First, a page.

How to store sheet music: the ring binder

This is the first article in a series about the options for storing and managing sheet music and other paperwork that is used in running a church music programme.   It is one of the simplest and most portable tools for storing paper music:   a hard-cover folder with metal prongs which punched pages can be stored inside.




The Ring Binder

Ring-binder folders are one option for storing sheet music:  your personal collection or even your church's music library.

They work well provided you only keep a few (1-3 copies) of each piece.  

But you need to set up an effective filing system and always return music to the correct place as soon as you're finished with it, so your filing pile doesn't get bigger than the ring-binder.


Organising your ring-binder

If your music collection is liturgical, then you need to choose whether to put the "service music" (eg Holy-holy, acclamations, Lamb of God etc) alphabetically with the hymns and anthems, or in separate section. 

Many people use separate sections, or even separate folders, because
  • Service music pieces often have the same title, making alphabetical order harder to use
  • They need to be accessed more often,
  • Having pieces of the same kind (eg Sanctus) together makes it easier to compare them to choose the best one for a given situation.


Using subject-dividers to categorize music in your folder


Coloured subject dividers which students often use make it easy to go directly to the individual sections in a ring-binder.

Subject-dividers come in 8-tab and 10-tab versions: 10 tabs cost about the same, and gives you two extra sections, where you can put things like spare planning templates, scrap paper, and lists of music that the parish knows.

A section grouping that I have used is::
  • Kyrie / Penetential Rite
  • Gloria / Glory to God
  • Psalms
  • Gospel Acclamation / Alleluia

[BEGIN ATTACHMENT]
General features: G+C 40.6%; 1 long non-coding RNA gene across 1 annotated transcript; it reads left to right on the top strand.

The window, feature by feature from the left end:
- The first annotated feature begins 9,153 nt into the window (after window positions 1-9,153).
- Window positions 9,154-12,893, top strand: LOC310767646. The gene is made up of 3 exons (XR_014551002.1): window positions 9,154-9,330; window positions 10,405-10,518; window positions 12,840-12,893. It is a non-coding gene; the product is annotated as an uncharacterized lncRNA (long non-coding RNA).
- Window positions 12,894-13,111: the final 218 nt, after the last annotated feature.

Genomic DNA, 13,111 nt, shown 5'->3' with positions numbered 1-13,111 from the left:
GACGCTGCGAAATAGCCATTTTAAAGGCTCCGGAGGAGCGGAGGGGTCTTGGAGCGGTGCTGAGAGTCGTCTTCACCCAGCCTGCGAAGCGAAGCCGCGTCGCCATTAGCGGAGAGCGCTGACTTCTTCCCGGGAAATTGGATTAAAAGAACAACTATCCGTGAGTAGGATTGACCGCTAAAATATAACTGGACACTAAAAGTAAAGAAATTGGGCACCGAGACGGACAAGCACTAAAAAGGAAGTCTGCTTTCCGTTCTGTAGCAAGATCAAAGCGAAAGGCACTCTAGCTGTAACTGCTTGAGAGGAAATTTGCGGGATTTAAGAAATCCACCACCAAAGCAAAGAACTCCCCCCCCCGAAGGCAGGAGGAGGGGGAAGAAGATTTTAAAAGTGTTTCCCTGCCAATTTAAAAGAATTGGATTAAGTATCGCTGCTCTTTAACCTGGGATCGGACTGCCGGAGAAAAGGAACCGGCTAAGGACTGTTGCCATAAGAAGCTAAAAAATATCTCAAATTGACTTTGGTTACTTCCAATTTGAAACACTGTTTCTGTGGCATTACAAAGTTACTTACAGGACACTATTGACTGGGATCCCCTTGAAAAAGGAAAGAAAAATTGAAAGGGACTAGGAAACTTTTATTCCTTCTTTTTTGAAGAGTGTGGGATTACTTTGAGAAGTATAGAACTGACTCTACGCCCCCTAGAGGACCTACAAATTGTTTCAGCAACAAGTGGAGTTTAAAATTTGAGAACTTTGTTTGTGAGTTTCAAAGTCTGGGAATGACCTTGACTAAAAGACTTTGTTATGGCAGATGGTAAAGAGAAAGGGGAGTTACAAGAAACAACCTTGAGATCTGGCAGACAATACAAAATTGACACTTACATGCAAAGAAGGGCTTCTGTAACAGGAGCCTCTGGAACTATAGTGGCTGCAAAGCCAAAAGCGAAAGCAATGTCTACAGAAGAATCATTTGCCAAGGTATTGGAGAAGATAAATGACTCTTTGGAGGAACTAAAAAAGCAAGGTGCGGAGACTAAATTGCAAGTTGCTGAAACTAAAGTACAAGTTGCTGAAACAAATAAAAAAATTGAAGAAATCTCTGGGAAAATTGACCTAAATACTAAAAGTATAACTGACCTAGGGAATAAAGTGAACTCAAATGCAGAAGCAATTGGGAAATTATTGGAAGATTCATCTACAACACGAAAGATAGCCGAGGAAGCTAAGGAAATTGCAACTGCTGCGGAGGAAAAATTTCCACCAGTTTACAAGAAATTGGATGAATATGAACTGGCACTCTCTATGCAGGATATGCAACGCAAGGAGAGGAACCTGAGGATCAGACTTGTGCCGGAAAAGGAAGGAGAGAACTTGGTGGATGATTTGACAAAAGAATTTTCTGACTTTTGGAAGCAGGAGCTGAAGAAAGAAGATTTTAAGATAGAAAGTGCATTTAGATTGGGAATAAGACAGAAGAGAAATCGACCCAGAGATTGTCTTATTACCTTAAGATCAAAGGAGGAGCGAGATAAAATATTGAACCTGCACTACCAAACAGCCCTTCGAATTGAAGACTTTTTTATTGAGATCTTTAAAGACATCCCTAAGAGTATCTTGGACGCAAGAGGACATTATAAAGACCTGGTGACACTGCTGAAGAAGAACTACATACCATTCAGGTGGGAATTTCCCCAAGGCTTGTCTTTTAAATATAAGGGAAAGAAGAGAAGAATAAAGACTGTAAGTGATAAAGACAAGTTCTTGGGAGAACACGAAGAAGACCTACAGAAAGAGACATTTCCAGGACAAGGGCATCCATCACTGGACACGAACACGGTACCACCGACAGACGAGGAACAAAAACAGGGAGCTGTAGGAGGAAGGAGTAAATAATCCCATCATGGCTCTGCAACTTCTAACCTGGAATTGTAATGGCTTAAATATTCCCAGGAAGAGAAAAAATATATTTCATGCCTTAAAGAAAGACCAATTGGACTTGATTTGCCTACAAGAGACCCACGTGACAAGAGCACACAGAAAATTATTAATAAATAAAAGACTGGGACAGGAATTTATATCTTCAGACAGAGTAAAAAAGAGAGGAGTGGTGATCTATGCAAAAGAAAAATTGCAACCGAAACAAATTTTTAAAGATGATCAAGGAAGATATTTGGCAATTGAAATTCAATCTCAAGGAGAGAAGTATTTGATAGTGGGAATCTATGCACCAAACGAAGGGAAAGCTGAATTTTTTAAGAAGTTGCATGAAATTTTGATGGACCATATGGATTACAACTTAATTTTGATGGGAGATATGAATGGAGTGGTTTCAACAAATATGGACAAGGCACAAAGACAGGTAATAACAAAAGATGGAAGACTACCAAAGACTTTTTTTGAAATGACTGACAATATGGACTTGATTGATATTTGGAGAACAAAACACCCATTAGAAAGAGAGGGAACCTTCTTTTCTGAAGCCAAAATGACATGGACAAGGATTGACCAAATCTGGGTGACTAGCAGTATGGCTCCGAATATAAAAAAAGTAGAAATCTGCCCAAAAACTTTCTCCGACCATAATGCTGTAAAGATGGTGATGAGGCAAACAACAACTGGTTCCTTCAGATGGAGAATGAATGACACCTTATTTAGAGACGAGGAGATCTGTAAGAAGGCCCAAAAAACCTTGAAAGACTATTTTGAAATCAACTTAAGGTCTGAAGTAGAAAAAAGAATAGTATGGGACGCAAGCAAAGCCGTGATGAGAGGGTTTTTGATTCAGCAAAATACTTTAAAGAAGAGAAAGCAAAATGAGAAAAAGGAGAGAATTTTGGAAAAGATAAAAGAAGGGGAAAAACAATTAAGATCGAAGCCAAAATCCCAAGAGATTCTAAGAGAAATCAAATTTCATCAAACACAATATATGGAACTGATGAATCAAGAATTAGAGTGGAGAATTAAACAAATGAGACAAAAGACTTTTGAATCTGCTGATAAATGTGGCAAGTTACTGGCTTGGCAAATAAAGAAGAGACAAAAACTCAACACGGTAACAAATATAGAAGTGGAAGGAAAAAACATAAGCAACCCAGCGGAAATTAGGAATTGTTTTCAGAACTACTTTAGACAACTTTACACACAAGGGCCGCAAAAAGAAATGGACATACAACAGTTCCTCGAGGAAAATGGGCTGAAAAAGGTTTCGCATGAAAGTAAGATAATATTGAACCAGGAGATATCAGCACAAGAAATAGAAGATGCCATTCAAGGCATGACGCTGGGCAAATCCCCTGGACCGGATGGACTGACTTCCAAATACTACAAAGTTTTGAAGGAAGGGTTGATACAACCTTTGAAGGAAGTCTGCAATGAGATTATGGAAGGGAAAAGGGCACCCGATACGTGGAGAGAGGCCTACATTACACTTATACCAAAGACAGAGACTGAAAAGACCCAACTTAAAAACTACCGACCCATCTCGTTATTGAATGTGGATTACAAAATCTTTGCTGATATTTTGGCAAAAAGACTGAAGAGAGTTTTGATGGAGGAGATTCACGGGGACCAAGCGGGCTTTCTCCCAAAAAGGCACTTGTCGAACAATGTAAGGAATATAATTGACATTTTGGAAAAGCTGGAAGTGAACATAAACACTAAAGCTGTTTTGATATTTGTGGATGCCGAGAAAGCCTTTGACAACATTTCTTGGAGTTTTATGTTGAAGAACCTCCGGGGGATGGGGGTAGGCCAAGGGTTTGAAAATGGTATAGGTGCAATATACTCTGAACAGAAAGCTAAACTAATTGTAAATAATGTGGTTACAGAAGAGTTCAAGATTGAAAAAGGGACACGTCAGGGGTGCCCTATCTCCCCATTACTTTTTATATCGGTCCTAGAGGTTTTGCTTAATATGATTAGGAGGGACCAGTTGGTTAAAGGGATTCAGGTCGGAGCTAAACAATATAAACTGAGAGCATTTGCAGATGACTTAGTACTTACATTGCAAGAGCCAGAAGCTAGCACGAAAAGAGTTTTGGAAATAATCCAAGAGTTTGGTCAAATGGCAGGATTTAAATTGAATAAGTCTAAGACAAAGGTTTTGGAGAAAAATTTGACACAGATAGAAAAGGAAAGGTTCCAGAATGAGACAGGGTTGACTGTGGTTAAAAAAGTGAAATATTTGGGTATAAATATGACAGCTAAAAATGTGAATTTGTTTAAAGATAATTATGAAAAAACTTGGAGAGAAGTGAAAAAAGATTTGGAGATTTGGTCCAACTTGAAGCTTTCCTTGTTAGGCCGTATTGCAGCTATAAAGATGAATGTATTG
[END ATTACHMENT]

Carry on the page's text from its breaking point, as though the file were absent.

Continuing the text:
• Sanctus / Holy Holy
  • Eucharistic Acclamation / Mystery of Faith
  • Doxology / Amen
  • Lamb of God
  • Hymns and songs


Index sheets help you to find sections in a folder

Divider tabs work well to start with,  but over time, and as you get oddly-shaped pieces of music, it gets harder to read what is written on the tabs.

This is easily solved by putting an index cover sheet at the front of the folder, listing what's in each section.

The downloadable Microsoft Word file to the right shows one way to make this index sheet, including some common categories.    Download it by right-clicking on the picture, and choosing "Save target" or "save link as" (or similar).


Securing sheet music into the folders

Some people punch holes directly into the sheet music, but others prefer to put it into clear plastic sleeves. This is slightly more expensive, but it lets you:
  • Keep several copies (different arrangements, different layouts eg lead sheet + chord chart) of the same piece together
  • Remove a piece from the folder very quickly (flip through, see what you need, and pull it out of the top of the sleeve without having to unclip the folder).
  • Guarantee that you won't accidentally punch a hole through a critical part in the score.

Using sleeves doesn't make folders fill up more quickly:  Because you can group similar pieces together, there is less chance of accidentally making extra copies of the same piece of music.

There's no need to use high-quality, expensive non-PVC sleeves - unless you are managing particularly valuable sheet music that you want to preserve for a longer time.


Overall

Ring-binders aren't a an option for all church-music libraries - some people say that they are only really suitable for individual musicians.

But they a portable but structured way to manage your sheet music collection and associated papers - provided you can keep your filing up to date.

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